A study in mice suggests that vitamin A plays an important role in learning and memory, a finding that researchers say underscores concerns about vitamin A deficiency in some 190 million children throughout the world.
Researchers at the Salk Institute for Biological Studies in La Jolla, California, and elsewhere report in the December issue of the journal Neuron that their evidence shows that vitamin A is essential not only for proper development of the nervous system in a developing embryo, but also for brain function throughout life.
In studies on mice, the researchers learned that certain cell receptors for vitamin A also played a role in learning and memory. When they bred a group of mice that lacked the genes for these two specific receptors, they found that the mice performed poorly on tests of spatial ability and memory.
The researchers believe that their evidence suggests that "vitamin A is a type of molecular key that unlocks one of the most powerful functions of the human brain," namely learning, according to a press statement by Ronald Evans, Salk professor and senior author of the study.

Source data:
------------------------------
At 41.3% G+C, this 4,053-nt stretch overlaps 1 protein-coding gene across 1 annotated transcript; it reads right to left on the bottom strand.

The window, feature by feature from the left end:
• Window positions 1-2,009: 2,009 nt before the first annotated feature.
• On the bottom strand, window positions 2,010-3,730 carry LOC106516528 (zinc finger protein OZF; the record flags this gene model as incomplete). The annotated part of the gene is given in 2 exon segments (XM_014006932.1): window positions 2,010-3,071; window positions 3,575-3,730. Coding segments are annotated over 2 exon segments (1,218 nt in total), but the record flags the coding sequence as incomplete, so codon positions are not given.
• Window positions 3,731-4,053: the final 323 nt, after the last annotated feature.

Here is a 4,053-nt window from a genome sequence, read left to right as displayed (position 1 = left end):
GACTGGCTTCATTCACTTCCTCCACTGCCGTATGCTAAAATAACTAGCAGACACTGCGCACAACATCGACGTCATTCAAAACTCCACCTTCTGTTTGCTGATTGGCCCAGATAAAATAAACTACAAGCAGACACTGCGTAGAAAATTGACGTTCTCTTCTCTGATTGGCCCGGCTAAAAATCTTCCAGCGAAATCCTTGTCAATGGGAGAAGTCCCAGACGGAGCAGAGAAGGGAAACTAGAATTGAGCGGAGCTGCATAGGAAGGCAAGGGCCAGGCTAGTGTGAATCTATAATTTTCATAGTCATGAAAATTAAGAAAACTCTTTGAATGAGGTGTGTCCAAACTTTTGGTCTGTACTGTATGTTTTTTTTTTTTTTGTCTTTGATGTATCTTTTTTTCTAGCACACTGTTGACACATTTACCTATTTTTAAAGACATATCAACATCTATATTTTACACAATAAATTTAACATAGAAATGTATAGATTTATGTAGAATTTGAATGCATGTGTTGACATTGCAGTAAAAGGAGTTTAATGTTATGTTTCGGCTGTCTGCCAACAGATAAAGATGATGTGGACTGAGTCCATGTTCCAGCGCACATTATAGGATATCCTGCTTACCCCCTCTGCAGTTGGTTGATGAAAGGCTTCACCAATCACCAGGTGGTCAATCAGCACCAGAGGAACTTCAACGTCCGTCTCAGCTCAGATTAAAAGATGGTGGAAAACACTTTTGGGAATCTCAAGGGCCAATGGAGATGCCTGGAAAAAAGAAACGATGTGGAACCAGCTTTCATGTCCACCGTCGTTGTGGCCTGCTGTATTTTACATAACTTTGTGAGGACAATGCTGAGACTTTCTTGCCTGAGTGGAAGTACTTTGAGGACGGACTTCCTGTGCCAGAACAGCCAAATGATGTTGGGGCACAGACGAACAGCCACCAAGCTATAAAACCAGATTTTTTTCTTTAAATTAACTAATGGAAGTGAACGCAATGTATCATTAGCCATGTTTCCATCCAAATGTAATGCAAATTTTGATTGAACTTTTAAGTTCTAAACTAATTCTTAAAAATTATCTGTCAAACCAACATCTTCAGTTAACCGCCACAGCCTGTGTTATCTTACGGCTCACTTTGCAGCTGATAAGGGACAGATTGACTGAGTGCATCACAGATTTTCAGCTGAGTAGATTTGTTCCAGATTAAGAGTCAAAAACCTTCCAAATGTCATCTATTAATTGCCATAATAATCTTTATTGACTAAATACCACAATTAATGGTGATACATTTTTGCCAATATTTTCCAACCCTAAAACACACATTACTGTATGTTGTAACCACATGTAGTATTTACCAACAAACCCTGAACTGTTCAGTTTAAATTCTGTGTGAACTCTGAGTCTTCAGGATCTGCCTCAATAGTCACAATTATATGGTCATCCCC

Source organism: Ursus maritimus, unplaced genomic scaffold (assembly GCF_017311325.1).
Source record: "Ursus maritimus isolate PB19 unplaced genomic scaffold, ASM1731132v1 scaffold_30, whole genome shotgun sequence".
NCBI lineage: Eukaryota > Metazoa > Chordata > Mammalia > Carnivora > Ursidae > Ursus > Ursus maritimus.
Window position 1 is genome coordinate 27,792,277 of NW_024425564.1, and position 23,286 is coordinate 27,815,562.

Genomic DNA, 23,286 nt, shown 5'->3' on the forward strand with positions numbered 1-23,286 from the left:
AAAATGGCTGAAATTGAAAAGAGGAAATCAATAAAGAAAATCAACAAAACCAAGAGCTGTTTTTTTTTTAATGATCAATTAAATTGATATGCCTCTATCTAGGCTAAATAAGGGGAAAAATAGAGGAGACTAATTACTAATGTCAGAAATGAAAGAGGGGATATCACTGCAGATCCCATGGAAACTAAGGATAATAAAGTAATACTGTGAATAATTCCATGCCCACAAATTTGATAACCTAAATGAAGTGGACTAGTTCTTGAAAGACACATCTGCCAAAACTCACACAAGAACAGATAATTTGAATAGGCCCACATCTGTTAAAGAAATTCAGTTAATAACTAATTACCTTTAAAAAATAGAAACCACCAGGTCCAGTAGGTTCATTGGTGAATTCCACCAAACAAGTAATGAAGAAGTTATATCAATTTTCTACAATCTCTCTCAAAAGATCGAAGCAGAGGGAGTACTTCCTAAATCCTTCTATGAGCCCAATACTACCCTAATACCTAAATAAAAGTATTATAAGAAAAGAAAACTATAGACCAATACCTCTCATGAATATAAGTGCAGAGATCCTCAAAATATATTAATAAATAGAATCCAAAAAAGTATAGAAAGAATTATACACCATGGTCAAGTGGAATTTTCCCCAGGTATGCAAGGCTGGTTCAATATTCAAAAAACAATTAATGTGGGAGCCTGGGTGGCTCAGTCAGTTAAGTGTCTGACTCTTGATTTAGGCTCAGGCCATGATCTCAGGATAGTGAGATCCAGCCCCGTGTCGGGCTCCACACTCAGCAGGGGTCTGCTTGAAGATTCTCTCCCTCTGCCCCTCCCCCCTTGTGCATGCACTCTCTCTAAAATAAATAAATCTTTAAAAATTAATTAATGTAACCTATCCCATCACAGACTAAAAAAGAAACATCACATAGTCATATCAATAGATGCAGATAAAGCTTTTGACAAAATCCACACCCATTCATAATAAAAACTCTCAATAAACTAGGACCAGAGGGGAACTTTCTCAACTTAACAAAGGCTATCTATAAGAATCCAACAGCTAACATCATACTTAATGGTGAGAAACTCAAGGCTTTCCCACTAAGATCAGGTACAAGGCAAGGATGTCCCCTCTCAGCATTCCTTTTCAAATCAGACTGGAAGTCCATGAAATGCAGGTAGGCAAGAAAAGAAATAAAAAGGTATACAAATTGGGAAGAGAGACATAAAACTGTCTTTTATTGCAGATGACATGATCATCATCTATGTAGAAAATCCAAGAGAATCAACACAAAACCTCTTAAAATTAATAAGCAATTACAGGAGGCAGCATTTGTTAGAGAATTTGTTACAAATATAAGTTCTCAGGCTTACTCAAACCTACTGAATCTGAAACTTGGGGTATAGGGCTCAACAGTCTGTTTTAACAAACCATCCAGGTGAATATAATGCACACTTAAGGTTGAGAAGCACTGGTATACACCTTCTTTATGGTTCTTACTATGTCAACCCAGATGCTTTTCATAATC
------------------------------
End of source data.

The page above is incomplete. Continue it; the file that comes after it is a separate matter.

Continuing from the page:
It is too early to suggest whether or not vitamin A supplements could aid older patients suffering from memory problems related to dementia, a spokeswoman for the institute told Reuters Health. The research does not suggest that boosting amounts of vitamin A can improve an individual's memory or learning ability, only that complete absence of vitamin A is detrimental to brain function.
But the researchers' findings will probably lead to further research on the role of vitamin A in learning and memory.
The report notes that nearly 190 million children around the world have vitamin A deficiency, which puts them at risk for numerous health problems, including stunted growth and blindness.